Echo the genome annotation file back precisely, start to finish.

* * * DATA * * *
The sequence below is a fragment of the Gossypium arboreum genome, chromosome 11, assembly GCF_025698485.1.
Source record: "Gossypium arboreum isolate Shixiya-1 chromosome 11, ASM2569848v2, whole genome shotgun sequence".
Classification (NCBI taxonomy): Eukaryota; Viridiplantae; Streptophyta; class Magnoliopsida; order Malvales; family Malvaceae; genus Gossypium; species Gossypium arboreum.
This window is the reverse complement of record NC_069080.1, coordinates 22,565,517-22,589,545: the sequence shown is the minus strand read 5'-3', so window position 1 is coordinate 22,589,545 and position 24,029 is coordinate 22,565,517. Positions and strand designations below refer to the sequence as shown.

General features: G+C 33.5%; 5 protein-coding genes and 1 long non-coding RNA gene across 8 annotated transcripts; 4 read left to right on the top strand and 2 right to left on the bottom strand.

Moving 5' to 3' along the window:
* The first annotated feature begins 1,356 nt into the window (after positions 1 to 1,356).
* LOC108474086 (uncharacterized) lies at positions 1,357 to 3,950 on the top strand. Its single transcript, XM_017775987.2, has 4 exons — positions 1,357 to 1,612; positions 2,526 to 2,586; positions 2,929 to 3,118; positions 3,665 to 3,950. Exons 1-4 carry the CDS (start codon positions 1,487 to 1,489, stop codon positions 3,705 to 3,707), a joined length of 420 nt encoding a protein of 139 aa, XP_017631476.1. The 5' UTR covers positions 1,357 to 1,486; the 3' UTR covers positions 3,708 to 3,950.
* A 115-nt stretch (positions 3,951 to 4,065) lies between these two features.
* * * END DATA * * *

The sequence below is a fragment of the Gossypium arboreum genome, chromosome 11, assembly GCF_025698485.1.
Source record: "Gossypium arboreum isolate Shixiya-1 chromosome 11, ASM2569848v2, whole genome shotgun sequence".
Classification (NCBI taxonomy): Eukaryota; Viridiplantae; Streptophyta; class Magnoliopsida; order Malvales; family Malvaceae; genus Gossypium; species Gossypium arboreum.
This window is the reverse complement of record NC_069080.1, coordinates 22,565,517-22,589,545: the sequence shown is the minus strand read 5'-3', so window position 1 is coordinate 22,589,545 and position 24,029 is coordinate 22,565,517. Positions and strand designations below refer to the sequence as shown.

General features: G+C 33.5%; 5 protein-coding genes and 1 long non-coding RNA gene across 8 annotated transcripts; 4 read left to right on the top strand and 2 right to left on the bottom strand.

Moving 5' to 3' along the window:
* The first annotated feature begins 1,356 nt into the window (after positions 1 to 1,356).
* LOC108474086 (uncharacterized) lies at positions 1,357 to 3,950 on the top strand. Its single transcript, XM_017775987.2, has 4 exons — positions 1,357 to 1,612; positions 2,526 to 2,586; positions 2,929 to 3,118; positions 3,665 to 3,950. Exons 1-4 carry the CDS (start codon positions 1,487 to 1,489, stop codon positions 3,705 to 3,707), a joined length of 420 nt encoding a protein of 139 aa, XP_017631476.1. The 5' UTR covers positions 1,357 to 1,486; the 3' UTR covers positions 3,708 to 3,950.
* A 115-nt stretch (positions 3,951 to 4,065) lies between these two features.